5 Diet Habits You Never Knew Could Raise Your Diabetes Risk
Type 2 diabetes is a long-term metabolic disorder characterized by high blood sugar, insulin resistance, and relative lack of insulin. Its common symptoms include increased thirst, frequent urination, and unexplained weight loss. Some of the symptoms may also include increased hunger, feeling tired, and sores that do not heal. Insulin resistance occurs when the body can’t properly use insulin. Insulin is the hormone that controls blood sugar levels. There are several things that can cause insulin-producing cells to become exhausted and fail. Top of the list include: inactivity, obesity, smoking, consuming too much alcohol, and regularly eating high-glycemic foods that spike blood sugar, this is according to Harvard T. H. Chan School of Public Health experts. However, there’s more less talked about habits that can increase your risk of the Diabetes.
The following are 5 Diet Habits You Never Knew Could Raise Your Diabetes Risk:
Not Eating Enough Nuts
Nuts contain healthy polyunsaturated fats. According to a Swedish study, these healthy polyunsaturated fats help prevent type 2 diabetes by improving insulin sensitivity.
Consuming Processed Foods Instead of Fresh Ones
According to the Harvard School of Public Health meta-analysis, eating a small amount of processed meat every day increases diabetes risk by 51%. The high levels of preservatives and sodium in processed meat may play a role, according to the Harvard T. H. Chan School of Public Health. You can Ditch processed foods with the help of the Whole30 Diet found on the “Prevention” website. Follow their link Here’s how one woman lost 30 pounds following the plan.
Eating Only Starchy Vegetables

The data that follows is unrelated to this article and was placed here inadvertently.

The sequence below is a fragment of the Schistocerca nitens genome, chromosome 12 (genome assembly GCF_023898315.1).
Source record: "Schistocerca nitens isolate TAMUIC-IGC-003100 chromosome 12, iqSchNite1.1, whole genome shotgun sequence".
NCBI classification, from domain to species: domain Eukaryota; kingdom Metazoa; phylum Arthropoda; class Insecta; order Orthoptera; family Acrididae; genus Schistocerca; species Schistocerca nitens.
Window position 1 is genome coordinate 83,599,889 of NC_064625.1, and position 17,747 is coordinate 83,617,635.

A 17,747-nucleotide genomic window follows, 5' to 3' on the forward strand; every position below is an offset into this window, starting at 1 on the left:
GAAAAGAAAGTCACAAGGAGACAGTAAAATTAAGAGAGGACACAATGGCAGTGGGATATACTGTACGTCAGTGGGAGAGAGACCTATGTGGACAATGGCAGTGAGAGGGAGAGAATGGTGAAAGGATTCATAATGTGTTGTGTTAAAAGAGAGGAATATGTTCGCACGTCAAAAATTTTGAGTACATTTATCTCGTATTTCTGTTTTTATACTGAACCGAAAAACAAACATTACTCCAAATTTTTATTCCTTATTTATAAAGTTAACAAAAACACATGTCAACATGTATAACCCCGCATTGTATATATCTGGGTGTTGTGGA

Including vegetables in your diet is a great thing. They supply the body with healthy nutrients. But, it is always best not to pair starchy vegetables with other carbohydrate-rich foods, for an example, rice with sweet potatoes. Yes, too much starch doesn’t directly raise your risk of diabetes, it can contribute to weight gain and blood sugar spikes, both of which could increase your risk. As with any food, moderation is important.
“Many people don’t consider vegetables like sweet potatoes, corn, and peas to be sources of starch,” says Jenifer Bowman, RD, a dietitian at UCHealth in Fort Collins, Colorado. “But if you’re trying to regulate your blood sugar, you need to be aware of overall carbohydrate content.”
Snacking On Dried Fruit Regularly
Dried fruits may seem like healthy snacks, but they can cause blood sugar spikes, and don’t hold off hunger like fresh fruits.
“If you eat a whole apricot, you’ll probably feel somewhat full from just one fruit,” states Fatima Cody Stanford, MD, an obesity medicine physician at Massachusetts General Hospital Weight Center. “However, if you’re eating dried apricot, you probably have to eat quite a few of them for the same effect.” This means you’re consuming a ton more sugar—without the fiber that will blunt its effects on your blood sugar.
“When we dry food, we take away a lot of the fibrous content that promotes satiety and helps to regulate blood sugar,” says Stanford.
Eating dried fruits occasionally is not a problem, but research studies recommend eating this snack sparingly. The best way is to mostly eat fresh fruits.
Eating Too Much Red Meat
Red meat is typically linked with the risk of heart disease, but there’s also evidence that eating it even in small amounts can increase the risk of diabetes. According to the meta-analysis from the Harvard School of Public Health, it was found that a daily serving of red meat was associated with a 19% increased risk of type 2 diabetes.
Many researchers have not reached a conclusion on how red meat causes an increased risk, but it is suspected that its high iron content could play a role by damaging insulin-producing cells.
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